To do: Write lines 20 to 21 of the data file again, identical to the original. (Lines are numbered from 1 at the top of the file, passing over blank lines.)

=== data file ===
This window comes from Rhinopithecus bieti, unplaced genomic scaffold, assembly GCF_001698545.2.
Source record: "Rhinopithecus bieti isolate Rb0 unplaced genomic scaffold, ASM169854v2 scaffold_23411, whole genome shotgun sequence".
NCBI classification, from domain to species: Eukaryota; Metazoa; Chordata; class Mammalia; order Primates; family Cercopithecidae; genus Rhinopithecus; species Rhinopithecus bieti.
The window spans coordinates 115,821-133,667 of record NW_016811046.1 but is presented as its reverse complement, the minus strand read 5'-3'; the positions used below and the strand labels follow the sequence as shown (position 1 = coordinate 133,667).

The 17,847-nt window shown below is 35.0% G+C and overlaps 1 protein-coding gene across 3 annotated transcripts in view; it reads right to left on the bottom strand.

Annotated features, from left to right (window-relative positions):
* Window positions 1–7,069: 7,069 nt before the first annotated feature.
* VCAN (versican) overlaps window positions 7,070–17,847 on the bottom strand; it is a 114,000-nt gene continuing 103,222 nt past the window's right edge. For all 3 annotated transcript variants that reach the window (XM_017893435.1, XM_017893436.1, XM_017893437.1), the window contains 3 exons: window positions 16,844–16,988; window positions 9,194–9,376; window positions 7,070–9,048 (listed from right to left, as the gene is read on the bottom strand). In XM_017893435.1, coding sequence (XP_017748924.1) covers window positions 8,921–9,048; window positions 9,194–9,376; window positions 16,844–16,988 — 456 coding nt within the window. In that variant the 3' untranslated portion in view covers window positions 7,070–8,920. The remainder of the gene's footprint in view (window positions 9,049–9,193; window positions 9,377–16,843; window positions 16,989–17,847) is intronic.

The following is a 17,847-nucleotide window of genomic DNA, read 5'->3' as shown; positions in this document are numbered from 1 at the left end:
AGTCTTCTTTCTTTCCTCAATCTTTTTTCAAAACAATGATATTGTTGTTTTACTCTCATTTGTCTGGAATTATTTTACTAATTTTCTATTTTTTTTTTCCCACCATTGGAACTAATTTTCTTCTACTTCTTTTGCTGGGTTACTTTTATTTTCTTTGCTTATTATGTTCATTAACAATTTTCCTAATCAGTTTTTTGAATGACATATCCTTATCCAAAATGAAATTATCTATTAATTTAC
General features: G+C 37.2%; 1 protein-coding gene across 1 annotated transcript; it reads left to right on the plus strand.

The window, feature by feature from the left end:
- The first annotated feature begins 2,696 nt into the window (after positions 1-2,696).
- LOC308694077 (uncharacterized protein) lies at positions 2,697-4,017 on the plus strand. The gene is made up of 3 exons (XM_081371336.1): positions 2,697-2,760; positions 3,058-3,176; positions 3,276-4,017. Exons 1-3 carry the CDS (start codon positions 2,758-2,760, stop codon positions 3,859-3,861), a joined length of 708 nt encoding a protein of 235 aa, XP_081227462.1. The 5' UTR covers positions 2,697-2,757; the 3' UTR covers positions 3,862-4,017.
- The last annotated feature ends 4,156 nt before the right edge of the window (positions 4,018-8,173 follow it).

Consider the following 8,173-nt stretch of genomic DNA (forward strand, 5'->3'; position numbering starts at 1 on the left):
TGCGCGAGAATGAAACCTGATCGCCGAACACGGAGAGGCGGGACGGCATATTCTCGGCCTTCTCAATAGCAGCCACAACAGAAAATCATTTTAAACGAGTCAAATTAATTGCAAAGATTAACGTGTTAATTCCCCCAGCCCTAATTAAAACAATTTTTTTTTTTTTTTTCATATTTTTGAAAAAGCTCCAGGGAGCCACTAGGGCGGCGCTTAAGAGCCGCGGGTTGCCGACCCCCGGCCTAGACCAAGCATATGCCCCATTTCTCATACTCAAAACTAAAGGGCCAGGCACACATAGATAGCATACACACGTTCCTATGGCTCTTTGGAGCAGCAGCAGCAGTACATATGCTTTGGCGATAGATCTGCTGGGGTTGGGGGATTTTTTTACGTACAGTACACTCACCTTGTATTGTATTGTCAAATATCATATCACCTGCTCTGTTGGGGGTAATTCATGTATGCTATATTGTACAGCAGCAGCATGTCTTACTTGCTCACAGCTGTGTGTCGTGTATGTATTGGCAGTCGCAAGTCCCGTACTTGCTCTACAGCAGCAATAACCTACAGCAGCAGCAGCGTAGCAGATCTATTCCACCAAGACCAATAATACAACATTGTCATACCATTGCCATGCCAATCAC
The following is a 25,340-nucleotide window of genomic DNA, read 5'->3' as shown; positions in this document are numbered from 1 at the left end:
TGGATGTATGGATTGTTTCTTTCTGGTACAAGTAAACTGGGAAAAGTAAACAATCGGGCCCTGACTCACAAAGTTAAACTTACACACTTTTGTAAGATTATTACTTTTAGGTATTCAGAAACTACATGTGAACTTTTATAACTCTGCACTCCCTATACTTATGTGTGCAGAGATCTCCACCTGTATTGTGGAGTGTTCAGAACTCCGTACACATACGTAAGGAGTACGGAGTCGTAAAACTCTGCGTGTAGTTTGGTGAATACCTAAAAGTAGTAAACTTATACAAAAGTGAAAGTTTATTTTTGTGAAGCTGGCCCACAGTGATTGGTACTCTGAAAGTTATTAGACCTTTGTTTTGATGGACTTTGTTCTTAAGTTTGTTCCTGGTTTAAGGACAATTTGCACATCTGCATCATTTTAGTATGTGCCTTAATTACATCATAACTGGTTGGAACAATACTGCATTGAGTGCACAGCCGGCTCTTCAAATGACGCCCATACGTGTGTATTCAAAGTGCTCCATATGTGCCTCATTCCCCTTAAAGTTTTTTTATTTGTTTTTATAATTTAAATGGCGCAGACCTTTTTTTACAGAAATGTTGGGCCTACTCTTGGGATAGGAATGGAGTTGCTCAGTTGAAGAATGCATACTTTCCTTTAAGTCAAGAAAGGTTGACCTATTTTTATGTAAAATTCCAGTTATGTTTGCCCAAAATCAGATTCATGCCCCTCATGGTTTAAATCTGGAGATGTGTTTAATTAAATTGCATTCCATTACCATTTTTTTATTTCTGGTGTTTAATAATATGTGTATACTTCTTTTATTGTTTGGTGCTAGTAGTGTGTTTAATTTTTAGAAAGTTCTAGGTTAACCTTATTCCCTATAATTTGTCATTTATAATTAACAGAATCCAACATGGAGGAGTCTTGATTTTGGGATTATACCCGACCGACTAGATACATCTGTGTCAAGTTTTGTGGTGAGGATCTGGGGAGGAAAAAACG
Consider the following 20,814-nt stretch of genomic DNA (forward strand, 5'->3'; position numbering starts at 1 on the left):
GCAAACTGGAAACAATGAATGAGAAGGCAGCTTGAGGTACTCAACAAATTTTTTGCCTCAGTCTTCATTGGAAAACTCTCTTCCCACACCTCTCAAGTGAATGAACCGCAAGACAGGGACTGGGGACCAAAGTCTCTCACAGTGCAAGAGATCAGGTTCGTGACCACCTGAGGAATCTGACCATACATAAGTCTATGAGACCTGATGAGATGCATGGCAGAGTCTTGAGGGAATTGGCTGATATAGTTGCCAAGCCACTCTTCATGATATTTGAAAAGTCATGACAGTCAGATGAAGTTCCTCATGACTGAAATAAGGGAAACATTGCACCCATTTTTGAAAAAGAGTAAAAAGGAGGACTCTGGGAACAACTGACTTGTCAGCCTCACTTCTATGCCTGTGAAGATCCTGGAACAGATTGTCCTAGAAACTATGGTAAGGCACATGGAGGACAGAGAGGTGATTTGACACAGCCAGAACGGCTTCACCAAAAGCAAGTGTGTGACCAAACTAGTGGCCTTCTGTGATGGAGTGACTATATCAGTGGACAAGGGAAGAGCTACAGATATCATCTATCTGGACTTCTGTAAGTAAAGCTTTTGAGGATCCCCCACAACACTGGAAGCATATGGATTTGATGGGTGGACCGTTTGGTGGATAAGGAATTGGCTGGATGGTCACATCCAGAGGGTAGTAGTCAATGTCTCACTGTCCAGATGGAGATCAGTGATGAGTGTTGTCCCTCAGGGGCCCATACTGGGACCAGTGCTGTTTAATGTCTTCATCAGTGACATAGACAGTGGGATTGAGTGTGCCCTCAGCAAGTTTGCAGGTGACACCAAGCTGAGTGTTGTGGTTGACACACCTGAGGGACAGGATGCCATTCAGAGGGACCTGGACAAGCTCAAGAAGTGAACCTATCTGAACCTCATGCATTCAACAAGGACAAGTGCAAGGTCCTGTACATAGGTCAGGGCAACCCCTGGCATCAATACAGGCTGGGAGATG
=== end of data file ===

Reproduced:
Consider the following 20,814-nt stretch of genomic DNA (forward strand, 5'->3'; position numbering starts at 1 on the left):
GCAAACTGGAAACAATGAATGAGAAGGCAGCTTGAGGTACTCAACAAATTTTTTGCCTCAGTCTTCATTGGAAAACTCTCTTCCCACACCTCTCAAGTGAATGAACCGCAAGACAGGGACTGGGGACCAAAGTCTCTCACAGTGCAAGAGATCAGGTTCGTGACCACCTGAGGAATCTGACCATACATAAGTCTATGAGACCTGATGAGATGCATGGCAGAGTCTTGAGGGAATTGGCTGATATAGTTGCCAAGCCACTCTTCATGATATTTGAAAAGTCATGACAGTCAGATGAAGTTCCTCATGACTGAAATAAGGGAAACATTGCACCCATTTTTGAAAAAGAGTAAAAAGGAGGACTCTGGGAACAACTGACTTGTCAGCCTCACTTCTATGCCTGTGAAGATCCTGGAACAGATTGTCCTAGAAACTATGGTAAGGCACATGGAGGACAGAGAGGTGATTTGACACAGCCAGAACGGCTTCACCAAAAGCAAGTGTGTGACCAAACTAGTGGCCTTCTGTGATGGAGTGACTATATCAGTGGACAAGGGAAGAGCTACAGATATCATCTATCTGGACTTCTGTAAGTAAAGCTTTTGAGGATCCCCCACAACACTGGAAGCATATGGATTTGATGGGTGGACCGTTTGGTGGATAAGGAATTGGCTGGATGGTCACATCCAGAGGGTAGTAGTCAATGTCTCACTGTCCAGATGGAGATCAGTGATGAGTGTTGTCCCTCAGGGGCCCATACTGGGACCAGTGCTGTTTAATGTCTTCATCAGTGACATAGACAGTGGGATTGAGTGTGCCCTCAGCAAGTTTGCAGGTGACACCAAGCTGAGTGTTGTGGTTGACACACCTGAGGGACAGGATGCCATTCAGAGGGACCTGGACAAGCTCAAGAAGTGAACCTATCTGAACCTCATGCATTCAACAAGGACAAGTGCAAGGTCCTGTACATAGGTCAGGGCAACCCCTGGCATCAATACAGGCTGGGAGATG